A transition of thought and teaching is marked by the demand of the Pharisees, “when the Kingdom of God should come” (Luke 17:20) the Kingdom of which he had said so much, and which they had been led to expect by the Old Testament prophets. In our Lord’s answer, “within you” (Luke 17:21) is to be taken in the sense of “in the midst of you” (see RV margin), the meaning of which is seen in the context. The Scofield Bible note is informative here:

The Kingdom in its outward form as promised to David and described by the prophets had been rejected by the Jews, so that during this present age it would not ‘come with observation’ i.e., with outward show, but in the hearts of men. Meantime however, it was among them in the Person of the King and His disciples.

The Kingdom would come some day with observation, but prior thereto persecution and suffering would be the lot of Christ’s disciples, so that they would long for its speedy appearing (Luke 17:22). They should be careful lest they be deceived (Luke 17:23), for when it came it would be as open as it would be unexpected (Luke 17:24). Its unexpectedness to the world is illustrated (Luke 17:26-30), and its discriminating judgments (Luke 17:31-37). Of course, the coming of Christ here referred to is not His coming for His church which will be caught up to meet him in the air (1 Thessalonians 4:16), but His manifestation to the world and to Israel after that has taken place.

In view of the persecution and suffering to be experienced prior to that day, the resource of the disciples must be prayer (Luke 18:1-8). The widow is doubtless the godly remnant of the Jews, to which the disciples in their day belonged, and which will be found on the earth between the translation of the church and the appearing of Christ referred to above. Luke 18:8 confirms this application, since the word “faith” there means not “personal faith, but faith in the whole body of revealed truth.” In other words, it will be a time of such apostasy that the truth of God will have departed almost entirely from the earth.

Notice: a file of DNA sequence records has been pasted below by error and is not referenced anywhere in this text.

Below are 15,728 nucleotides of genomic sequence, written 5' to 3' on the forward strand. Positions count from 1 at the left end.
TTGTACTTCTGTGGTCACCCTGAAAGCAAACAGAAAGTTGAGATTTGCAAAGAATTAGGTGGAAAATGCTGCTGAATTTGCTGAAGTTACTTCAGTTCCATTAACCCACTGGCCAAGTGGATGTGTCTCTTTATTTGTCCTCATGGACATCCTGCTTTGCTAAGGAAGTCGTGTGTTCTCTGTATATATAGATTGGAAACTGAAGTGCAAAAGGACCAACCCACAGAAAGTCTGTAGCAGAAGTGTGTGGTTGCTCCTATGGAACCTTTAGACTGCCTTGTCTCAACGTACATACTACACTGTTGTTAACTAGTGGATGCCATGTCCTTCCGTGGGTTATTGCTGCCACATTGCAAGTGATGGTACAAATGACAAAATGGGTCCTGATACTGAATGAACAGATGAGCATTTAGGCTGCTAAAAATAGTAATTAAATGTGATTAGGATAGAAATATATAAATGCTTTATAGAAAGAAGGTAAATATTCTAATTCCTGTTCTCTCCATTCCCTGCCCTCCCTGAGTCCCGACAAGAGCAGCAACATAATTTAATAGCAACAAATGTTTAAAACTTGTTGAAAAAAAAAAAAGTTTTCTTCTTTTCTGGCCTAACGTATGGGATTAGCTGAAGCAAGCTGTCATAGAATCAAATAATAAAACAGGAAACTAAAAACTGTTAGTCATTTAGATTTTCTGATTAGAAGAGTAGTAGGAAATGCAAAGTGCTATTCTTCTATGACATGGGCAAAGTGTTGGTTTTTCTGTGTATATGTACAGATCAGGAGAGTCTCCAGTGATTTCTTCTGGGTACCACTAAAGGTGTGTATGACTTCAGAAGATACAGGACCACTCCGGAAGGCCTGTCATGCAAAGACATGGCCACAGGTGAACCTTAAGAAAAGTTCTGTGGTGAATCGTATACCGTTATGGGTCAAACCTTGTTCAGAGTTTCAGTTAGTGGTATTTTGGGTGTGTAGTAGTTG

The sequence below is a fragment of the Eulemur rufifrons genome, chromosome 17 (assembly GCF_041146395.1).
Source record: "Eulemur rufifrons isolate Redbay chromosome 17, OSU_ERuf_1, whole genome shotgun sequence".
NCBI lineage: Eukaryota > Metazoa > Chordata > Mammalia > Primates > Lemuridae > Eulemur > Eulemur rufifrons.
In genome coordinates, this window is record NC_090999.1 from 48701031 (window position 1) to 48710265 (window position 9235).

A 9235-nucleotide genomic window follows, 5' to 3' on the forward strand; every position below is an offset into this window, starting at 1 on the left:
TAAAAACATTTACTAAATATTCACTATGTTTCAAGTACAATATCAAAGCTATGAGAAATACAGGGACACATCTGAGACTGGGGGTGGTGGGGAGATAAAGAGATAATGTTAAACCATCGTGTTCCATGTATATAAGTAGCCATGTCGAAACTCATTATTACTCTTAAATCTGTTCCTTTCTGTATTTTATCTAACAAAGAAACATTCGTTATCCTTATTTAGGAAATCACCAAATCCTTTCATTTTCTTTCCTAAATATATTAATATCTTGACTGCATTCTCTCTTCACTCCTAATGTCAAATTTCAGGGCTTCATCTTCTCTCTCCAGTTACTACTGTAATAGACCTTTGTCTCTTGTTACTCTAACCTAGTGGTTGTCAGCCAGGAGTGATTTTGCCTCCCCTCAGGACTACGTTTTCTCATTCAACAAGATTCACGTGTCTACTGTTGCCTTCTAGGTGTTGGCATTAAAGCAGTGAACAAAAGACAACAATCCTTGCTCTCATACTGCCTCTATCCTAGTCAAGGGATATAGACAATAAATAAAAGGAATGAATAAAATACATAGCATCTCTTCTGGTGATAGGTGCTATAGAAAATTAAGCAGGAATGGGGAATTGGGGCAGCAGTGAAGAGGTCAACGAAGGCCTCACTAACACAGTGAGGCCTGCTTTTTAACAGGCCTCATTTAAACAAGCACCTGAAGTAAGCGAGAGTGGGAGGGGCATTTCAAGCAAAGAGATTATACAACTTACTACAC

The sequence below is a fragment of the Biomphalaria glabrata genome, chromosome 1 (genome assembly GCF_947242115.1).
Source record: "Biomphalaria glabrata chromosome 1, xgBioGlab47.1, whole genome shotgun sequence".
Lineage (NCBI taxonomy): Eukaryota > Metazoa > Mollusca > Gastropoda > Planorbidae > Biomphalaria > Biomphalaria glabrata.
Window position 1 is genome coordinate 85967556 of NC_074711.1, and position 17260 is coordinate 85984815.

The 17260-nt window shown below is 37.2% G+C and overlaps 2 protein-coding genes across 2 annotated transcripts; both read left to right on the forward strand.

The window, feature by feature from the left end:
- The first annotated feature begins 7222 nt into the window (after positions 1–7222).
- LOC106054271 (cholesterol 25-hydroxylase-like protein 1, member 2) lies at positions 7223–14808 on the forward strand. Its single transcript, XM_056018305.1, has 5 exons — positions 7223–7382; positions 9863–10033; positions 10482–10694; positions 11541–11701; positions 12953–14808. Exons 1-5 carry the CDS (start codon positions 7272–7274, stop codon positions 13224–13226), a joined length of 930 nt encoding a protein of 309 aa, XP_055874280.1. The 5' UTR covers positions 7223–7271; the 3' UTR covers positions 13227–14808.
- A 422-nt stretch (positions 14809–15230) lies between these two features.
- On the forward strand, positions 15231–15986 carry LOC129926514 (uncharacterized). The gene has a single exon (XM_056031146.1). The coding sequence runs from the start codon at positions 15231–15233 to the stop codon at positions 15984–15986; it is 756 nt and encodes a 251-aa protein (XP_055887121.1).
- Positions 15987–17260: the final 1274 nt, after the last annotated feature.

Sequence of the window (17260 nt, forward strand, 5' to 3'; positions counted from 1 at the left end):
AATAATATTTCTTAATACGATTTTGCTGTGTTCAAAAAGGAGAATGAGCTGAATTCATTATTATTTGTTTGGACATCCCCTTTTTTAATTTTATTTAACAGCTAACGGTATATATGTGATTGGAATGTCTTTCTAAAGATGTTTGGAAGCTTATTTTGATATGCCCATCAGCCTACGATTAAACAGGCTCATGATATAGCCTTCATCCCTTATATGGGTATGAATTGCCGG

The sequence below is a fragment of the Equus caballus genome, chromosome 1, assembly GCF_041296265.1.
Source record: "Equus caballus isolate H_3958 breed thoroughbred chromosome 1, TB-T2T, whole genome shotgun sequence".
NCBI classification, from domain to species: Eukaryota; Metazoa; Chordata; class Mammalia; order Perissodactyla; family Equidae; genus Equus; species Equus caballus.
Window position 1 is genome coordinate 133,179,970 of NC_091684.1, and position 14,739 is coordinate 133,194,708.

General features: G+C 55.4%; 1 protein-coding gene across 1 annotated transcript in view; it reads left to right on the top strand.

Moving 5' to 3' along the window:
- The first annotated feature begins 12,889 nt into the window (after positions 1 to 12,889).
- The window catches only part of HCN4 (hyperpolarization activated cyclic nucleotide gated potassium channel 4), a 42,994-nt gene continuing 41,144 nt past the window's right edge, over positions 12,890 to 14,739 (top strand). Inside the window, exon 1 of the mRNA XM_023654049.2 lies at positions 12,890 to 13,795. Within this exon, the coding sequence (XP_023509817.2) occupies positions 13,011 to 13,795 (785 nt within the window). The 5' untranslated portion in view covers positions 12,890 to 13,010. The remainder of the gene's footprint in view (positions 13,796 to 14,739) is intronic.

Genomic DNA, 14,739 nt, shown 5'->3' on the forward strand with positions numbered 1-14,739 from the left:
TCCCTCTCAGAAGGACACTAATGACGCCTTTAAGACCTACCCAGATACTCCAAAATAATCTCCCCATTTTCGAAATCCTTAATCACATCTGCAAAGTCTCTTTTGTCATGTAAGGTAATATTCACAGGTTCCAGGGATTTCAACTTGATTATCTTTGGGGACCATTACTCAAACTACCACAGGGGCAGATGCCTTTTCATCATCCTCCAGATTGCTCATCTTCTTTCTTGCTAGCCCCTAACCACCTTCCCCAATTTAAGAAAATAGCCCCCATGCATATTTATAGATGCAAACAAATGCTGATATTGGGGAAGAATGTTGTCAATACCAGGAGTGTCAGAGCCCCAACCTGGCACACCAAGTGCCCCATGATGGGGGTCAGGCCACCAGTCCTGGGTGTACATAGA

But other traits should characterize the saints of God at that trying time, of which He speaks first in parabolic form (Luke 18:9-14), and afterwards plainly (Luke 18:15-30). The traits emphasized in the parable are lowliness of spirit based on a right apprehension of sin and faith in sacrificial atonement. The Greek for “Be merciful” is used in the Septuagint and in the New Testament in connection with the Mercy seat (Exodus 25:17-18; Exodus 25:21; Hebrews 9:5), and the publican was “thinking not of mere mercy, but of the blood-sprinkled Mercy seat.” His prayer has been paraphrased thus:

“Be toward me as Thou art when Thou lookest upon the atoning blood.”

The thought is carried out in connection with the blessing of the little children (Luke 18:15-17), see especially the last-named verse. And also in the story of the young ruler (Luke 18:18-30) found as well in Matthew and Mark. This last shows the hindrance against which all are to be warned who would enter into the Kingdom.

QUESTIONS

1. Whence is obtained the title of this lesson?

2. What is the meaning of “the Kingdom of God is within you”?

3. How would you explain Luke 17:22?

4. What aspect of the Coming of Christ is referred to in the closing part of this chapter?

5. How would you interpret the parable of the widow and the unjust judge?

6. What is the meaning of “faith” in Luke 18:8?

7. How do you understand the publican’s prayer, “Be merciful”?

 


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Text Courtesy of BibleSupport.com. Used by Permission.

Bibliography Information
Gray, James. "Commentary on Luke 17:4". The James Gray's Concise Bible Commentary. https://www.studylight.org/commentaries/jgc/luke-17.html. 1897-1910.

Lectionary Calendar
Friday, November 27th, 2020
the Week of Christ the King / Proper 29 / Ordinary 34